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Lowest Astronomical Tide in the North Sea derived from a vertically referenced shallow water model, and an assessment of its suggested sense of safety.

D.C. Slobbe
Water level reduction with GNSS in bathymetric surveying requires
knowledge of the ellipsoidal heights of Lowest Astronomical Tide
(LAT). The traditional approach uses tidal water levels of a
hydrodynamic model, which are subtracted from Mean Sea Level (MSL).
This approach has two major drawbacks: the modeled water levels refer
to an equipotential surface, which differs from MSL, and MSL may not
be known close to the coast. Here, we propose to model LAT directly
relative to an equipotential surface (geoid). This is conceptually
consistent with the flow equations and allows the inclusion of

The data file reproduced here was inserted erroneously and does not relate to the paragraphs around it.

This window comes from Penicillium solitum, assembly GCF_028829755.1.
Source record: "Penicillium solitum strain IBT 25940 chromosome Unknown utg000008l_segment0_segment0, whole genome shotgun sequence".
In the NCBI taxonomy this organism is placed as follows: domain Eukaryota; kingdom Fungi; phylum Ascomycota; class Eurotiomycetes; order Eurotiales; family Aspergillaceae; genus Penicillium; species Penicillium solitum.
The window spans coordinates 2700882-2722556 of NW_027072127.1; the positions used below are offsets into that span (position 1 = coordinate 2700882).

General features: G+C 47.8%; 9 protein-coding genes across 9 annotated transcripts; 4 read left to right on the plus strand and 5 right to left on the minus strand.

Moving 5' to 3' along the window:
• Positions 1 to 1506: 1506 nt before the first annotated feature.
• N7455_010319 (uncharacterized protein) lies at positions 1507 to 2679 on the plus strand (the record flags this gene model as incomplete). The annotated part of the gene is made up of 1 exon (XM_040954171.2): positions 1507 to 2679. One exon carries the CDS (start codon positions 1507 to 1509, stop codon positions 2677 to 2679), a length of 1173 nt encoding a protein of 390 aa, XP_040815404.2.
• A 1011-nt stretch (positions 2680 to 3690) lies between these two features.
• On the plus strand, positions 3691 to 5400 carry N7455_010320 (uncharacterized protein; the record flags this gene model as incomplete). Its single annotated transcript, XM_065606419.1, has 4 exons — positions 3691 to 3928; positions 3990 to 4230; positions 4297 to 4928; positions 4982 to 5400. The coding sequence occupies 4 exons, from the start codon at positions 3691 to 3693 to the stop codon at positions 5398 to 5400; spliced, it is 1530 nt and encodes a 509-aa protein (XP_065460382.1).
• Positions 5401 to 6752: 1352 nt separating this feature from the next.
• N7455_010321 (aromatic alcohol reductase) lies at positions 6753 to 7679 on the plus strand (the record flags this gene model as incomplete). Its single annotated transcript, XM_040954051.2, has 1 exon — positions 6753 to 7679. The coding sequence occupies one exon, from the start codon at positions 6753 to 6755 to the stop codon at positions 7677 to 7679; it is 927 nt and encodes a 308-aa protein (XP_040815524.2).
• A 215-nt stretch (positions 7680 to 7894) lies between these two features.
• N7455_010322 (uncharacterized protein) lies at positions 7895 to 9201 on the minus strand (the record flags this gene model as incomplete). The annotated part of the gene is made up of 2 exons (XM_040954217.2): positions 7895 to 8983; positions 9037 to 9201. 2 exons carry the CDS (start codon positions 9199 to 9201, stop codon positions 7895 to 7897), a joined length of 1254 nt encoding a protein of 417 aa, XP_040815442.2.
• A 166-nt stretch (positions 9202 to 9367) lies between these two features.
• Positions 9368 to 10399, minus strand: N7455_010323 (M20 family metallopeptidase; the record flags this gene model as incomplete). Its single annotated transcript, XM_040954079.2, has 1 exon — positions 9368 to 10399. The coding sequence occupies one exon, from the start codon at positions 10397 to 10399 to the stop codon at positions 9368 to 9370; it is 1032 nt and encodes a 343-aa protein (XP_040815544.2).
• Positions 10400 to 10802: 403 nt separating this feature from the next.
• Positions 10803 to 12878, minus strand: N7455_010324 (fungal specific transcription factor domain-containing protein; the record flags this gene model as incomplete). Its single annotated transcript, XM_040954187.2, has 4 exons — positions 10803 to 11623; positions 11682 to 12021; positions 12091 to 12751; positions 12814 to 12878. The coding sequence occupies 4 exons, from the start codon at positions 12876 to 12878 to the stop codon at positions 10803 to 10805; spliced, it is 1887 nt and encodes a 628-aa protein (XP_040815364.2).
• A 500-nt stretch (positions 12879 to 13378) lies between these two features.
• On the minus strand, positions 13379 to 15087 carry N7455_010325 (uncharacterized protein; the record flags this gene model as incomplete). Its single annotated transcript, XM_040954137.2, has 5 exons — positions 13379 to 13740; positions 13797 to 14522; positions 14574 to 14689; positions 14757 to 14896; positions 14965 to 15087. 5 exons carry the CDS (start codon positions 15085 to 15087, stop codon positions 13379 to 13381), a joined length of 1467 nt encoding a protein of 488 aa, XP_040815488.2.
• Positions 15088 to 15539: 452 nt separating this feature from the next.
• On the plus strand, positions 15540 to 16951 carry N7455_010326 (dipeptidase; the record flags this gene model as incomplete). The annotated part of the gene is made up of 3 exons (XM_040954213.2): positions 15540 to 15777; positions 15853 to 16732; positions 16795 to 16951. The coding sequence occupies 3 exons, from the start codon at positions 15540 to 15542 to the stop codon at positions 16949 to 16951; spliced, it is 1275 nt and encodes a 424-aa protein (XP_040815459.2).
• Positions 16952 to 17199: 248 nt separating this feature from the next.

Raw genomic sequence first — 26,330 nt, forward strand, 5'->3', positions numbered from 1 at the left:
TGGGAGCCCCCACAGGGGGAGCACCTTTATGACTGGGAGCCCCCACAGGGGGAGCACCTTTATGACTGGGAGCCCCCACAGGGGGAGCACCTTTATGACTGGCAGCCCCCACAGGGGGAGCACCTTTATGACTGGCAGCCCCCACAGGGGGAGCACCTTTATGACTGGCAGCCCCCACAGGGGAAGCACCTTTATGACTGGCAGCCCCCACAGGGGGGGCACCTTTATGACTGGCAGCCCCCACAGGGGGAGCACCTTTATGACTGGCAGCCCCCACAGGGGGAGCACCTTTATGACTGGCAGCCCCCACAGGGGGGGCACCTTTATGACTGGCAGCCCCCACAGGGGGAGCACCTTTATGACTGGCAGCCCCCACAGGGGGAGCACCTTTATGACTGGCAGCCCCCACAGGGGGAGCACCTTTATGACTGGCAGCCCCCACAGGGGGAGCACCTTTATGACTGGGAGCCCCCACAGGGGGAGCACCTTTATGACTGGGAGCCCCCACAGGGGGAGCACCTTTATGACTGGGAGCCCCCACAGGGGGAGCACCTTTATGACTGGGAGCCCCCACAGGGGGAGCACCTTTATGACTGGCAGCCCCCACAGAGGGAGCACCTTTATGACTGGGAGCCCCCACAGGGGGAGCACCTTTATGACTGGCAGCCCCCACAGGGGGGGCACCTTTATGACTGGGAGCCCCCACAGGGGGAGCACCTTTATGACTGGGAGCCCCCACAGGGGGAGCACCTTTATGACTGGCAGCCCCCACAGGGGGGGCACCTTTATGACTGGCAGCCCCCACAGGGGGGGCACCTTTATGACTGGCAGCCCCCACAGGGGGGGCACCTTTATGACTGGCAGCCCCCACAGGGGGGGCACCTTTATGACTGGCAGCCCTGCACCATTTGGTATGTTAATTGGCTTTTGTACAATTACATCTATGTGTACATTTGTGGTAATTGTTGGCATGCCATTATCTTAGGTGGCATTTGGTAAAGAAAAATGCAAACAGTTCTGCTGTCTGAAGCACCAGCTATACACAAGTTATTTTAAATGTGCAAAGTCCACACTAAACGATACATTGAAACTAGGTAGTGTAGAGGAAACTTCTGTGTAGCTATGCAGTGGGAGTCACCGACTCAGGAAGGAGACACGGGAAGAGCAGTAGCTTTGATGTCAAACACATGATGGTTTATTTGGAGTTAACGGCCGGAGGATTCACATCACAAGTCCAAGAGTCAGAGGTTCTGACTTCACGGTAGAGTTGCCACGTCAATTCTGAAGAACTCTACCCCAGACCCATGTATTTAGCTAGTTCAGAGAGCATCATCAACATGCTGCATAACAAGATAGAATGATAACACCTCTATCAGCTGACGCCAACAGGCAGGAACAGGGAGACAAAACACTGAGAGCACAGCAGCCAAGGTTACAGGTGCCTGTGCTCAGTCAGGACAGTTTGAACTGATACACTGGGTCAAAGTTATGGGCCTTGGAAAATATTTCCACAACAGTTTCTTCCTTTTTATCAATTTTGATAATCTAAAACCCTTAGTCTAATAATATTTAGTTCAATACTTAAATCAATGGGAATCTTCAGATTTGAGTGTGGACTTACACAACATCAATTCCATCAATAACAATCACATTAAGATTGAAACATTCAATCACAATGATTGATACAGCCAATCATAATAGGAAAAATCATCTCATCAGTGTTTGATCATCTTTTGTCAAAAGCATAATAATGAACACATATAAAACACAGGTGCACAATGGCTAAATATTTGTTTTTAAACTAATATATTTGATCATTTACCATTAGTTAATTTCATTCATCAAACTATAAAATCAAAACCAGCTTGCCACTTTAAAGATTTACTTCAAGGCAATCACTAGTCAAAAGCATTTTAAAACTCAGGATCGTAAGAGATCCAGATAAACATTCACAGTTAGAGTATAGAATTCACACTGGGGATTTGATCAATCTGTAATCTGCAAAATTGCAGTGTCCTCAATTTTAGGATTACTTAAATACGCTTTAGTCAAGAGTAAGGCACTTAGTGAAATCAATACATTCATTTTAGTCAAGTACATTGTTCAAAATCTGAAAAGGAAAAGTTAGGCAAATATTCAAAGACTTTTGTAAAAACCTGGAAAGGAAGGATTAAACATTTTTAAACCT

temporal MSL variations into the LAT definition. Numerical experiments
for the North Sea show that significant differences between the
traditional and the pursued approach exist if monthly variations in
MSL are included. A validation of the modeled LAT using LAT derived
from tide gauge records reveals systematic errors, which we attribute
to both the model and the tidal analysis procedure. We also show that
the probability that water levels drop below LAT is high, with maximum
frequency of once per week in the eastern North Sea. Therefore, we
propose to reconsider the deterministic concept of LAT by a
probabilistic Chart Datum concept, and we quantified the differences
between them.